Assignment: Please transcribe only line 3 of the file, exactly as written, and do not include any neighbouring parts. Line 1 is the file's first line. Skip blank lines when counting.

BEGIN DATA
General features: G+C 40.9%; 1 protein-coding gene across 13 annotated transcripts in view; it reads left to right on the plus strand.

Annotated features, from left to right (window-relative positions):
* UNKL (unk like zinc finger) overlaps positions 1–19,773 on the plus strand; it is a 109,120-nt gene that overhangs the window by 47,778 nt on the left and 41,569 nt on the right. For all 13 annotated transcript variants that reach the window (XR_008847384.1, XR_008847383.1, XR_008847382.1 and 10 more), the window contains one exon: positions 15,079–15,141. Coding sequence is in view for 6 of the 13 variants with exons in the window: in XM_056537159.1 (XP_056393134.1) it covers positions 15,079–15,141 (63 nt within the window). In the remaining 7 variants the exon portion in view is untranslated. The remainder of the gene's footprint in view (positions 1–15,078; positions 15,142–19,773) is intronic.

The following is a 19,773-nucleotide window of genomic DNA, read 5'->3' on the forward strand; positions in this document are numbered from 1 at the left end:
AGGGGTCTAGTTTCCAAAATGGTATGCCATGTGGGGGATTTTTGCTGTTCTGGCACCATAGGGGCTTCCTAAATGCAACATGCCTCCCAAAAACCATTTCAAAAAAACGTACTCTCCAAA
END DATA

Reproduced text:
* UNKL (unk like zinc finger) overlaps positions 1–19,773 on the plus strand; it is a 109,120-nt gene that overhangs the window by 47,778 nt on the left and 41,569 nt on the right. For all 13 annotated transcript variants that reach the window (XR_008847384.1, XR_008847383.1, XR_008847382.1 and 10 more), the window contains one exon: positions 15,079–15,141. Coding sequence is in view for 6 of the 13 variants with exons in the window: in XM_056537159.1 (XP_056393134.1) it covers positions 15,079–15,141 (63 nt within the window). In the remaining 7 variants the exon portion in view is untranslated. The remainder of the gene's footprint in view (positions 1–15,078; positions 15,142–19,773) is intronic.